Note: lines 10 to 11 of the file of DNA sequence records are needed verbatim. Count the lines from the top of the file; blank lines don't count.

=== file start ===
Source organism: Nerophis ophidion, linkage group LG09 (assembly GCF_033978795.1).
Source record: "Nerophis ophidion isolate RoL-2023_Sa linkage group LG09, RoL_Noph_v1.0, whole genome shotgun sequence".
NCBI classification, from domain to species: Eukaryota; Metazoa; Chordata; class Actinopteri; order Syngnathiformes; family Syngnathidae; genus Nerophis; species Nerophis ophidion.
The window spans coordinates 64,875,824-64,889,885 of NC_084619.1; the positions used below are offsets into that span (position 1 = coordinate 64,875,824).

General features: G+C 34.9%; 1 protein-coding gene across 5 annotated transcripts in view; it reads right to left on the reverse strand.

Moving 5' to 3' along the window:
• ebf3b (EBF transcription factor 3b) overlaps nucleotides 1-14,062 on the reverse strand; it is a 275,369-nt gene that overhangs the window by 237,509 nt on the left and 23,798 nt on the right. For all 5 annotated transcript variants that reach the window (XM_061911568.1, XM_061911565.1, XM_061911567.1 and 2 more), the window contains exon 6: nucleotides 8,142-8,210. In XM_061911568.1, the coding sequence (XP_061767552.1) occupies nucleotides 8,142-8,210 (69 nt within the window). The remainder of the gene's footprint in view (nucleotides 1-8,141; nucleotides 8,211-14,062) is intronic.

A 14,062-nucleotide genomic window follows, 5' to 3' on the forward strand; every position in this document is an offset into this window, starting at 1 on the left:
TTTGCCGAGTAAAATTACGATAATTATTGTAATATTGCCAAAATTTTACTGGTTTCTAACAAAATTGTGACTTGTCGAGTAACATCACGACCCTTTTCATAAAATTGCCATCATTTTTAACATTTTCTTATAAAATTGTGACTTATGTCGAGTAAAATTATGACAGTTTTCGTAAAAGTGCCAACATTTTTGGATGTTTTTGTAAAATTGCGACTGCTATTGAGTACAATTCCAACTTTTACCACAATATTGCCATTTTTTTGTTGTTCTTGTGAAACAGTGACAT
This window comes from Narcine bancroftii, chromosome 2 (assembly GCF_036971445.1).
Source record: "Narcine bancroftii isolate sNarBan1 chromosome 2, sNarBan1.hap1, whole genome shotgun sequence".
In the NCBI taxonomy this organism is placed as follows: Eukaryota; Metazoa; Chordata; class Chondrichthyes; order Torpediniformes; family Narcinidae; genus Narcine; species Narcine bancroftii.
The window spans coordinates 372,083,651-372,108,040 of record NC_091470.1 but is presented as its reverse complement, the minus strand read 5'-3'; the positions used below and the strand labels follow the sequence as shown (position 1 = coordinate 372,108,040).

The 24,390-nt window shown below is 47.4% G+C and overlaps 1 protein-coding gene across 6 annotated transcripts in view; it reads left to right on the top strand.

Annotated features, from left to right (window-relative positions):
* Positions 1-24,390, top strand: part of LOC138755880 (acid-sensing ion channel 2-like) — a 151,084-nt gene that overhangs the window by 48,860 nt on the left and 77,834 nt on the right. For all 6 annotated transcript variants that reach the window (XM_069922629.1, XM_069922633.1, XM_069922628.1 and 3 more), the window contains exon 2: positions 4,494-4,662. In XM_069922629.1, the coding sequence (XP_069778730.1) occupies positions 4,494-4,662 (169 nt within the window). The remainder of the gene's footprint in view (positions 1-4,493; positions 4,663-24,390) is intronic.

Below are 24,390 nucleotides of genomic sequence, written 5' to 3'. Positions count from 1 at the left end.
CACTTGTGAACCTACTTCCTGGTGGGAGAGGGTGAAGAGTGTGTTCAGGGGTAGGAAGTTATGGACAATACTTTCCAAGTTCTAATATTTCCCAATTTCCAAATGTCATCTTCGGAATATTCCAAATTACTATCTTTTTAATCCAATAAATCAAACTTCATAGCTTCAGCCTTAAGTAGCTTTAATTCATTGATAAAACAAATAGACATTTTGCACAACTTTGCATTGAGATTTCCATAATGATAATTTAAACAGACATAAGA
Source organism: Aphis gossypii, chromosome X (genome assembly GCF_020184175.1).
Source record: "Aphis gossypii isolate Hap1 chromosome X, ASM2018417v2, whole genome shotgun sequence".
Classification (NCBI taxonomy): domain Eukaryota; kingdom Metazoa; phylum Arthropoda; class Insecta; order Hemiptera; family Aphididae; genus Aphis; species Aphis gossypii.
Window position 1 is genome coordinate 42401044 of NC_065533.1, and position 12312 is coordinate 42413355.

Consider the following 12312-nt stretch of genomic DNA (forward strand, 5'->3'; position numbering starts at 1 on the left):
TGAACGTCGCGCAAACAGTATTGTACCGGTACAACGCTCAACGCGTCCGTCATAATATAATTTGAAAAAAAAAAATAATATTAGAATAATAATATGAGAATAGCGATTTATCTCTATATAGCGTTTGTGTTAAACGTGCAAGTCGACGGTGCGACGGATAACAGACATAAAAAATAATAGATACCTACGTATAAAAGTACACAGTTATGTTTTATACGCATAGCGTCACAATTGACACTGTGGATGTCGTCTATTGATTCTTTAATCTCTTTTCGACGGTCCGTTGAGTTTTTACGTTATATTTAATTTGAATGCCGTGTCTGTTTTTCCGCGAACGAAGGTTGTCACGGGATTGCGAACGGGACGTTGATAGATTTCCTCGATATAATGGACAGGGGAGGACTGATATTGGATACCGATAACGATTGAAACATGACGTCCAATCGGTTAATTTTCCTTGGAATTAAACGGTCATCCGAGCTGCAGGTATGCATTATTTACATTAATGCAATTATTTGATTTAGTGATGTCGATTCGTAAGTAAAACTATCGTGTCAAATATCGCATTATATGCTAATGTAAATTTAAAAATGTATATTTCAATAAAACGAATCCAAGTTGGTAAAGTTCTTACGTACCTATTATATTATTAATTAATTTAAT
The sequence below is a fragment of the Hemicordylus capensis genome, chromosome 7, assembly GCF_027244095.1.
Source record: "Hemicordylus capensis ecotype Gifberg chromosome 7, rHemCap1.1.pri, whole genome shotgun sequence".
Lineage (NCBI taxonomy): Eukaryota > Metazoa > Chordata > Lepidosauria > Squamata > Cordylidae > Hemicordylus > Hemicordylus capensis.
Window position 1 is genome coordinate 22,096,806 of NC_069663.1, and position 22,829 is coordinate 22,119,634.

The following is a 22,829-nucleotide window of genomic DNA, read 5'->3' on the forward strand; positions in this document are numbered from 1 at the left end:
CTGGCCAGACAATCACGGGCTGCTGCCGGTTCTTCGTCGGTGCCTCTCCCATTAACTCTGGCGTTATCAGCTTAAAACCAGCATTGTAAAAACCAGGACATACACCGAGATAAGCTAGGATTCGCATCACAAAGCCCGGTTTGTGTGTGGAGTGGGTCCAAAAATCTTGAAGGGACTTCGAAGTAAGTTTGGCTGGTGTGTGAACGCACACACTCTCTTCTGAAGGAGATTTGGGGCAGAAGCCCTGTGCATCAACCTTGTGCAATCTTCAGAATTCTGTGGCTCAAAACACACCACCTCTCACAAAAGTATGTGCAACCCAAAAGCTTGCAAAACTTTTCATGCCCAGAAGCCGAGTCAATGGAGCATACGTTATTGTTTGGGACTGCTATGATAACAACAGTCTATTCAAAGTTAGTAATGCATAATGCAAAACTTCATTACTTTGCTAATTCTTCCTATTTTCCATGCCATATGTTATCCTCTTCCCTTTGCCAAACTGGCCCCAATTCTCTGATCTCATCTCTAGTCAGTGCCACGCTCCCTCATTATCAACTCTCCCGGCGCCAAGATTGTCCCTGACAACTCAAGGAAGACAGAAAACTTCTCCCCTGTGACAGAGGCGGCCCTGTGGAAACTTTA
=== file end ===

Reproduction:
This window comes from Narcine bancroftii, chromosome 2 (assembly GCF_036971445.1).
Source record: "Narcine bancroftii isolate sNarBan1 chromosome 2, sNarBan1.hap1, whole genome shotgun sequence".